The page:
U.S. Rep. Niki Tsongas.
Democratic Congresswoman Niki Tsongas Saturday criticized the Republican party for allowing Donald Trump to become its nominee for president, and called on local Democrats to cross the border into New Hampshire to help elect Hillary Clinton.
Speaking at the annual pre-election breakfast of the Haverhill Democratic City Committee, Tsongas said the problem is bigger than simply Trump’s nomination.
“And I can’t tell you how dismayed people are that, not so much at Mr. Trump who they are astonished at, but that a major party could produce like this. They cannot believe that this is what our country has come to,”
Recognizing Massachusetts is reliably in Clinton’s corner, she urged local Democrats to help New Hampshire’s effort to elect the Democratic candidate.
“Massachusetts—more predictable than, perhaps, New Hampshire. We’re close to the New Hampshire border so I think all of us have to make our way up there even if we’re working hard on all the local elections,” she said.
To cheers of applause, Tsongas credited Vermont Sen. Bernie Sanders for raising key issues during the Democratic primary. These include, she said, the “growing income gap” between the top 1 percent and the rest of the country.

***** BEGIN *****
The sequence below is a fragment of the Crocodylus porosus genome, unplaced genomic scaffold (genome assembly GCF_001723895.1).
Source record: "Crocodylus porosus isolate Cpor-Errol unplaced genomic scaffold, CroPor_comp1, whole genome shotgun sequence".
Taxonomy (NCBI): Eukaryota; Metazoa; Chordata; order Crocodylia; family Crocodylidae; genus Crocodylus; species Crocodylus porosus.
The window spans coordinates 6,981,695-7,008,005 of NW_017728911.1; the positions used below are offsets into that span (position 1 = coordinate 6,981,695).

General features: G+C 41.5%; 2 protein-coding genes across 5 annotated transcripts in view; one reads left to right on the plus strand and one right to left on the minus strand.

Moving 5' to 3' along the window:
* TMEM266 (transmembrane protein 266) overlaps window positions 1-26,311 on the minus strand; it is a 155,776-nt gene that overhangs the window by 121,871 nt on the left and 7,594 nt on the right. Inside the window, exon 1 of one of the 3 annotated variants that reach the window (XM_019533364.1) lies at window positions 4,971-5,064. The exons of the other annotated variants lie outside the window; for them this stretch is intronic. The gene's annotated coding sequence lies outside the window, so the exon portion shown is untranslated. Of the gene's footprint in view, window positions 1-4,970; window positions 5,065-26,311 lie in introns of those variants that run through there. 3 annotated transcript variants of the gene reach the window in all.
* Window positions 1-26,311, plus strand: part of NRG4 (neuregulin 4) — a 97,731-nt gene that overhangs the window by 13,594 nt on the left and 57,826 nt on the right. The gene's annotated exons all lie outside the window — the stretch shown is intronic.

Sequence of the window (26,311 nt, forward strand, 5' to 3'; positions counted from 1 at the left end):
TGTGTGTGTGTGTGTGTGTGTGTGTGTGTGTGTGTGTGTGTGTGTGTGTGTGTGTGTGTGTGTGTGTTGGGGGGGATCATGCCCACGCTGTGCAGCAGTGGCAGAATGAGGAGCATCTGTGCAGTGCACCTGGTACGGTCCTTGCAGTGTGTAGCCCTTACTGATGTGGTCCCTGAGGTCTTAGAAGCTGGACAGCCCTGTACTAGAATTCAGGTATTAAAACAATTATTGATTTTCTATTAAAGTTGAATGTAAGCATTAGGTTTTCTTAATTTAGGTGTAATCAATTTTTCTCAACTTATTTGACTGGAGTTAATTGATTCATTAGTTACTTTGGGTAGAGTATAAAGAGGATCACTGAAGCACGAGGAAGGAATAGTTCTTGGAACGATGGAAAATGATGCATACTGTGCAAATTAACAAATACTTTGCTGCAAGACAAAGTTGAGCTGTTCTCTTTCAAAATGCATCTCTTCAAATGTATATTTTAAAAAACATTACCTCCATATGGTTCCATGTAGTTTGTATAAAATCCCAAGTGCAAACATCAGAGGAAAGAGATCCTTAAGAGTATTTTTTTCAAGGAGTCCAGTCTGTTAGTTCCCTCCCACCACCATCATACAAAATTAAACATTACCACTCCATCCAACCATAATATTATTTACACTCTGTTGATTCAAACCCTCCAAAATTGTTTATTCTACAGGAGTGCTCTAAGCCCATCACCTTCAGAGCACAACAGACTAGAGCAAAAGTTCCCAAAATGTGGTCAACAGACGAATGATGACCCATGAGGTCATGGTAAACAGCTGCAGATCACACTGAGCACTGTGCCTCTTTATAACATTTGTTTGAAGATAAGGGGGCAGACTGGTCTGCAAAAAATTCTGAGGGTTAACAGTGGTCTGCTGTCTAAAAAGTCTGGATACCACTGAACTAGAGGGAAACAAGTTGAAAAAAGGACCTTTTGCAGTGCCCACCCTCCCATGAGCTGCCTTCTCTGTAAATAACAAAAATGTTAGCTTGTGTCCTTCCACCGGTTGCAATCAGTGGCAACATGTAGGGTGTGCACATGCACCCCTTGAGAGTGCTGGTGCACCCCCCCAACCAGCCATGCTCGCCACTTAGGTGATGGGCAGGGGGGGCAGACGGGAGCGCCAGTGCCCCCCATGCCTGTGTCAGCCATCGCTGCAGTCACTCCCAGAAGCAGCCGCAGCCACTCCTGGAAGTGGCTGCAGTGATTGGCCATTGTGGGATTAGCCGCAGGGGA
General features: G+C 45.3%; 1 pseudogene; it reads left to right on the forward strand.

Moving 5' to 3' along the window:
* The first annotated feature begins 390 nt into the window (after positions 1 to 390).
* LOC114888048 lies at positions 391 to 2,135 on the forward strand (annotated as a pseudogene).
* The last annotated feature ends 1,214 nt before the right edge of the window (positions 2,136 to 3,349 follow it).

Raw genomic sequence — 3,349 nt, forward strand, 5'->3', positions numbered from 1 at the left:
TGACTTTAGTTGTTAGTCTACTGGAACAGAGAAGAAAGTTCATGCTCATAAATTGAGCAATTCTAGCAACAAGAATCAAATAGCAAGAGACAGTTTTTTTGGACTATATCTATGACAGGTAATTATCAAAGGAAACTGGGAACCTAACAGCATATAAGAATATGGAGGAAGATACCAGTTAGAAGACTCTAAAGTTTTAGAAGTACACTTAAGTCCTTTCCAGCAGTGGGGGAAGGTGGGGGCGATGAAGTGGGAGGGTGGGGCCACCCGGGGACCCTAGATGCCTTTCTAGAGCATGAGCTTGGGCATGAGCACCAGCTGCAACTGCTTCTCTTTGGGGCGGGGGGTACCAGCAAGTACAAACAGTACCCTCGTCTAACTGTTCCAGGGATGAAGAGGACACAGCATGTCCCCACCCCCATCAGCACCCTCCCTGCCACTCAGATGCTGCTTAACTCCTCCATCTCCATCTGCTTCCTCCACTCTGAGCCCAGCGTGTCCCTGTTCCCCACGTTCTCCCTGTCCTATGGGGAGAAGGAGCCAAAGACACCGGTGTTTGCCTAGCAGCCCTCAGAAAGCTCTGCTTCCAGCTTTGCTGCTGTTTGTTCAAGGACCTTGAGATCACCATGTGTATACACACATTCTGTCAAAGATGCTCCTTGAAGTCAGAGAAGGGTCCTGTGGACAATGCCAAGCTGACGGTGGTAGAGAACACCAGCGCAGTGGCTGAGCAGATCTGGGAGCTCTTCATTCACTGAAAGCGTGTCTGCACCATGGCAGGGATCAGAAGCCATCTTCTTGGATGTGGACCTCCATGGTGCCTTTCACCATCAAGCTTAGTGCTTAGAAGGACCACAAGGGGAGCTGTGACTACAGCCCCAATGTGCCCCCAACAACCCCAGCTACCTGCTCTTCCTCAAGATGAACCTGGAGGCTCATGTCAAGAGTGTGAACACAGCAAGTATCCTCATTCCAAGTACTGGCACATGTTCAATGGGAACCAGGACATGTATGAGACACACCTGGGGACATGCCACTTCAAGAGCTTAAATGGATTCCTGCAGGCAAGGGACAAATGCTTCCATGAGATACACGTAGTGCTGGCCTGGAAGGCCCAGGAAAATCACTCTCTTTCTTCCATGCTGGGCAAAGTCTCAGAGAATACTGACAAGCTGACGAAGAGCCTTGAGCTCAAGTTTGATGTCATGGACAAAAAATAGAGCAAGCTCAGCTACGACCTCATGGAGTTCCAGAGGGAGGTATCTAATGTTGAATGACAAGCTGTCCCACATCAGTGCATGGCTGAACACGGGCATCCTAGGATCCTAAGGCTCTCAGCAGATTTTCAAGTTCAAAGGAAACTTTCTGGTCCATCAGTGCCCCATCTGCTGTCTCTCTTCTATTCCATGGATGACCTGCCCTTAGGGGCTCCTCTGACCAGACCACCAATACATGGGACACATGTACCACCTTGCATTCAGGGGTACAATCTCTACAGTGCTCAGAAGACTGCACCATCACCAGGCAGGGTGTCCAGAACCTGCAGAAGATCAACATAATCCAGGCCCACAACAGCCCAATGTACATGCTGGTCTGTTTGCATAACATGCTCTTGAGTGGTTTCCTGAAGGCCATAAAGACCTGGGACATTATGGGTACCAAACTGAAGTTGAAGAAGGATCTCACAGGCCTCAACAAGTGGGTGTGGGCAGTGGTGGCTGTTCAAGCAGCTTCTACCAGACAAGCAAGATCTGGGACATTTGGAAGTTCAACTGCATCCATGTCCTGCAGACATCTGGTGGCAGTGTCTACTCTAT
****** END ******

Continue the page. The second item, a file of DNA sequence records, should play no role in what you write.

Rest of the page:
Besides electing Clinton, the Third District congresswoman said Democrats have a chance at taking the U.S. Senate away from Republicans this year by undertaking a state-by-state effort. She acknowledged, however, retaking the U.S. House of Representatives is “a little more remote.”
Tsongas reflected on Friday’s Women’s Equality Day—the 96th anniversary of American women’s right to vote—to discuss political progress by women. She noted one of the longest serving female members of the House came from Massachusetts. While not mentioning her by name or party affiliation, Tsongas was referring to Edith Nourse Rogers, a Lowell Republican who served from 1925 to 1960.
She credited passage of Title IX, a federal civil rights law that prohibits sex discrimination, with helping women excel in sports. She noted American women won a majority of the gold medals during the recent summer Olympics. Clinton’s distinction as the first woman to be nominated by a major party as its presidential nominee is the latest in trends supporting women, she said.
“For me it was quite a moment to be at the convention and have that historic nomination of a woman to seek the presidency of the most powerful country in the world, United States of America.”